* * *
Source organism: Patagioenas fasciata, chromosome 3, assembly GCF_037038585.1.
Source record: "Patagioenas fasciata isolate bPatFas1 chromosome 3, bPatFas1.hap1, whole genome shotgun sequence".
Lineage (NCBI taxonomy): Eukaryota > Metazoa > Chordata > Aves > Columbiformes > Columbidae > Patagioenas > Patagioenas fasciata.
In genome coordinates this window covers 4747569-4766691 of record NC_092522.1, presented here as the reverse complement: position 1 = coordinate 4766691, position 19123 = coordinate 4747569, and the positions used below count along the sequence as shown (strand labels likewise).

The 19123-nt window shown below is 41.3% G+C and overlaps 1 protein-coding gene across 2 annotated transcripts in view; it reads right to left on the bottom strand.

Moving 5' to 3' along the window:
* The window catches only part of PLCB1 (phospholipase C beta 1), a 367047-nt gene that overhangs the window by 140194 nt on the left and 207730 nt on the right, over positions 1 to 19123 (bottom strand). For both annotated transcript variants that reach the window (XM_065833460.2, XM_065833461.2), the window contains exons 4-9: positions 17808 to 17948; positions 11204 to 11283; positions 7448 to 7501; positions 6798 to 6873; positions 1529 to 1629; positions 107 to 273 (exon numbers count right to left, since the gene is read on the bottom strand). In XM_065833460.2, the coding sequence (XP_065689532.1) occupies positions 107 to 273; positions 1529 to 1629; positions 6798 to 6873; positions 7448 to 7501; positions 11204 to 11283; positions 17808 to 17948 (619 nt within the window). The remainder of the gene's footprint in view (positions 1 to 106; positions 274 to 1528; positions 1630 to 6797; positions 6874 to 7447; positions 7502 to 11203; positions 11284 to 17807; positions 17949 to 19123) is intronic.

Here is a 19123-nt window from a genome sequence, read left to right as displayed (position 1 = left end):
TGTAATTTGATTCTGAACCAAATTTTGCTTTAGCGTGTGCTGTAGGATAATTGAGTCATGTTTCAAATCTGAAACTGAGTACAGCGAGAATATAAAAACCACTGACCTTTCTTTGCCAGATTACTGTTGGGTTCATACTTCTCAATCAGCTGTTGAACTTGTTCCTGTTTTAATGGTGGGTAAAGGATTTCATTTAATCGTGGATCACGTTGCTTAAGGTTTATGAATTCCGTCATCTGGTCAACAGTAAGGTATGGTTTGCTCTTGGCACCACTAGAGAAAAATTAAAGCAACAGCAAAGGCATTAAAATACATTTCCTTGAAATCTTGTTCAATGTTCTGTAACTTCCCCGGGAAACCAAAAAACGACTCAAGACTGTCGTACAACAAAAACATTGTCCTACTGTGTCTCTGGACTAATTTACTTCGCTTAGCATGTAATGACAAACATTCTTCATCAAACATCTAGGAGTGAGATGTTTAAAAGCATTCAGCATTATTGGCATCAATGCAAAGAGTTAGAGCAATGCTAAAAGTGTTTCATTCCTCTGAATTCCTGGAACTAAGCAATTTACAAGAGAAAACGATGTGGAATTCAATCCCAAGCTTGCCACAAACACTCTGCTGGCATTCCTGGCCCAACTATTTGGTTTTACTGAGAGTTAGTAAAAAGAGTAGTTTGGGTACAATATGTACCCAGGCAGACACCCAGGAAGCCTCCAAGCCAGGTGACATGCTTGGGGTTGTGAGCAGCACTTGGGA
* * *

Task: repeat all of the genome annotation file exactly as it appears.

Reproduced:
Source organism: Patagioenas fasciata, chromosome 3, assembly GCF_037038585.1.
Source record: "Patagioenas fasciata isolate bPatFas1 chromosome 3, bPatFas1.hap1, whole genome shotgun sequence".
Lineage (NCBI taxonomy): Eukaryota > Metazoa > Chordata > Aves > Columbiformes > Columbidae > Patagioenas > Patagioenas fasciata.
In genome coordinates this window covers 4747569-4766691 of record NC_092522.1, presented here as the reverse complement: position 1 = coordinate 4766691, position 19123 = coordinate 4747569, and the positions used below count along the sequence as shown (strand labels likewise).

The 19123-nt window shown below is 41.3% G+C and overlaps 1 protein-coding gene across 2 annotated transcripts in view; it reads right to left on the bottom strand.

Moving 5' to 3' along the window:
* The window catches only part of PLCB1 (phospholipase C beta 1), a 367047-nt gene that overhangs the window by 140194 nt on the left and 207730 nt on the right, over positions 1 to 19123 (bottom strand). For both annotated transcript variants that reach the window (XM_065833460.2, XM_065833461.2), the window contains exons 4-9: positions 17808 to 17948; positions 11204 to 11283; positions 7448 to 7501; positions 6798 to 6873; positions 1529 to 1629; positions 107 to 273 (exon numbers count right to left, since the gene is read on the bottom strand). In XM_065833460.2, the coding sequence (XP_065689532.1) occupies positions 107 to 273; positions 1529 to 1629; positions 6798 to 6873; positions 7448 to 7501; positions 11204 to 11283; positions 17808 to 17948 (619 nt within the window). The remainder of the gene's footprint in view (positions 1 to 106; positions 274 to 1528; positions 1630 to 6797; positions 6874 to 7447; positions 7502 to 11203; positions 11284 to 17807; positions 17949 to 19123) is intronic.

Here is a 19123-nt window from a genome sequence, read left to right as displayed (position 1 = left end):
TGTAATTTGATTCTGAACCAAATTTTGCTTTAGCGTGTGCTGTAGGATAATTGAGTCATGTTTCAAATCTGAAACTGAGTACAGCGAGAATATAAAAACCACTGACCTTTCTTTGCCAGATTACTGTTGGGTTCATACTTCTCAATCAGCTGTTGAACTTGTTCCTGTTTTAATGGTGGGTAAAGGATTTCATTTAATCGTGGATCACGTTGCTTAAGGTTTATGAATTCCGTCATCTGGTCAACAGTAAGGTATGGTTTGCTCTTGGCACCACTAGAGAAAAATTAAAGCAACAGCAAAGGCATTAAAATACATTTCCTTGAAATCTTGTTCAATGTTCTGTAACTTCCCCGGGAAACCAAAAAACGACTCAAGACTGTCGTACAACAAAAACATTGTCCTACTGTGTCTCTGGACTAATTTACTTCGCTTAGCATGTAATGACAAACATTCTTCATCAAACATCTAGGAGTGAGATGTTTAAAAGCATTCAGCATTATTGGCATCAATGCAAAGAGTTAGAGCAATGCTAAAAGTGTTTCATTCCTCTGAATTCCTGGAACTAAGCAATTTACAAGAGAAAACGATGTGGAATTCAATCCCAAGCTTGCCACAAACACTCTGCTGGCATTCCTGGCCCAACTATTTGGTTTTACTGAGAGTTAGTAAAAAGAGTAGTTTGGGTACAATATGTACCCAGGCAGACACCCAGGAAGCCTCCAAGCCAGGTGACATGCTTGGGGTTGTGAGCAGCACTTGGGA